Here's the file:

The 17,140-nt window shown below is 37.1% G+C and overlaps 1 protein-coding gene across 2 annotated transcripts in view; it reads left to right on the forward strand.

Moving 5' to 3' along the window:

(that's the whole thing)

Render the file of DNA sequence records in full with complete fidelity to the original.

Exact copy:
The 17,140-nt window shown below is 37.1% G+C and overlaps 1 protein-coding gene across 2 annotated transcripts in view; it reads left to right on the forward strand.

Moving 5' to 3' along the window: